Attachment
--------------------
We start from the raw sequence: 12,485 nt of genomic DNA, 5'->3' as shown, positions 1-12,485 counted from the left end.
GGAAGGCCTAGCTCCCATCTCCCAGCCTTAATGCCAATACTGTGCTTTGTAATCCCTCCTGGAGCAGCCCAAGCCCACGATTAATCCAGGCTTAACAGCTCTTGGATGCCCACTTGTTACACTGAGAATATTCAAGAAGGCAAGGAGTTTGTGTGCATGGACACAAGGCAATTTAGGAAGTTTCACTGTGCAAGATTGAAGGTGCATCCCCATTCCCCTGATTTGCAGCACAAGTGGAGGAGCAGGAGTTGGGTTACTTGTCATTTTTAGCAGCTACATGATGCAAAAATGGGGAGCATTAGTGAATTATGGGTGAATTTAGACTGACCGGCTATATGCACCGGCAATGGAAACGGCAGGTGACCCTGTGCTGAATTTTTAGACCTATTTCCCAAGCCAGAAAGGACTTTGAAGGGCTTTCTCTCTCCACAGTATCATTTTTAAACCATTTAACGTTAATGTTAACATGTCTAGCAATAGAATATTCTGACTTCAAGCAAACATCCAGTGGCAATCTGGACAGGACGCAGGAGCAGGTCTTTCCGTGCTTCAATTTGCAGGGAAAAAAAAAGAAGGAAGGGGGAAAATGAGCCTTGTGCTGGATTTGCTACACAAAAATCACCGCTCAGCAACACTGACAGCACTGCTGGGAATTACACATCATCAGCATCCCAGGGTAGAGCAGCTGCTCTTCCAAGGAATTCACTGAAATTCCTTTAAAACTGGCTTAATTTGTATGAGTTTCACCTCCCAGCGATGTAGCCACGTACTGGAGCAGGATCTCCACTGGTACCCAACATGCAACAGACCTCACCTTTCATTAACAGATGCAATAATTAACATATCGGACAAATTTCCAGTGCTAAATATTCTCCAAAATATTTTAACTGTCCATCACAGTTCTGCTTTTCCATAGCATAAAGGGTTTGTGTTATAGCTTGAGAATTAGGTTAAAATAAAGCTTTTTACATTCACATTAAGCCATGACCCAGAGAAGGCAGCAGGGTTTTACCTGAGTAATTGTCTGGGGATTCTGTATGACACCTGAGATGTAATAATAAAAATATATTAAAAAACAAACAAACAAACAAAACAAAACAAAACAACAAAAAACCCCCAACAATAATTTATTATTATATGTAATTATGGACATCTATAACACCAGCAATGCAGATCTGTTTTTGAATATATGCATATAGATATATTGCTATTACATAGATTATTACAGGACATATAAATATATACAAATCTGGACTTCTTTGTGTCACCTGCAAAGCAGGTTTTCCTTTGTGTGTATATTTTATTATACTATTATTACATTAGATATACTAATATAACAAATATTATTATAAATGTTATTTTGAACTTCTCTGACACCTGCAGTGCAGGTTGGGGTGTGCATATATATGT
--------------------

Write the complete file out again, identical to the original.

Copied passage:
We start from the raw sequence: 12,485 nt of genomic DNA, 5'->3' as shown, positions 1-12,485 counted from the left end.
GGAAGGCCTAGCTCCCATCTCCCAGCCTTAATGCCAATACTGTGCTTTGTAATCCCTCCTGGAGCAGCCCAAGCCCACGATTAATCCAGGCTTAACAGCTCTTGGATGCCCACTTGTTACACTGAGAATATTCAAGAAGGCAAGGAGTTTGTGTGCATGGACACAAGGCAATTTAGGAAGTTTCACTGTGCAAGATTGAAGGTGCATCCCCATTCCCCTGATTTGCAGCACAAGTGGAGGAGCAGGAGTTGGGTTACTTGTCATTTTTAGCAGCTACATGATGCAAAAATGGGGAGCATTAGTGAATTATGGGTGAATTTAGACTGACCGGCTATATGCACCGGCAATGGAAACGGCAGGTGACCCTGTGCTGAATTTTTAGACCTATTTCCCAAGCCAGAAAGGACTTTGAAGGGCTTTCTCTCTCCACAGTATCATTTTTAAACCATTTAACGTTAATGTTAACATGTCTAGCAATAGAATATTCTGACTTCAAGCAAACATCCAGTGGCAATCTGGACAGGACGCAGGAGCAGGTCTTTCCGTGCTTCAATTTGCAGGGAAAAAAAAAGAAGGAAGGGGGAAAATGAGCCTTGTGCTGGATTTGCTACACAAAAATCACCGCTCAGCAACACTGACAGCACTGCTGGGAATTACACATCATCAGCATCCCAGGGTAGAGCAGCTGCTCTTCCAAGGAATTCACTGAAATTCCTTTAAAACTGGCTTAATTTGTATGAGTTTCACCTCCCAGCGATGTAGCCACGTACTGGAGCAGGATCTCCACTGGTACCCAACATGCAACAGACCTCACCTTTCATTAACAGATGCAATAATTAACATATCGGACAAATTTCCAGTGCTAAATATTCTCCAAAATATTTTAACTGTCCATCACAGTTCTGCTTTTCCATAGCATAAAGGGTTTGTGTTATAGCTTGAGAATTAGGTTAAAATAAAGCTTTTTACATTCACATTAAGCCATGACCCAGAGAAGGCAGCAGGGTTTTACCTGAGTAATTGTCTGGGGATTCTGTATGACACCTGAGATGTAATAATAAAAATATATTAAAAAACAAACAAACAAACAAAACAAAACAAAACAACAAAAAACCCCCAACAATAATTTATTATTATATGTAATTATGGACATCTATAACACCAGCAATGCAGATCTGTTTTTGAATATATGCATATAGATATATTGCTATTACATAGATTATTACAGGACATATAAATATATACAAATCTGGACTTCTTTGTGTCACCTGCAAAGCAGGTTTTCCTTTGTGTGTATATTTTATTATACTATTATTACATTAGATATACTAATATAACAAATATTATTATAAATGTTATTTTGAACTTCTCTGACACCTGCAGTGCAGGTTGGGGTGTGCATATATATGT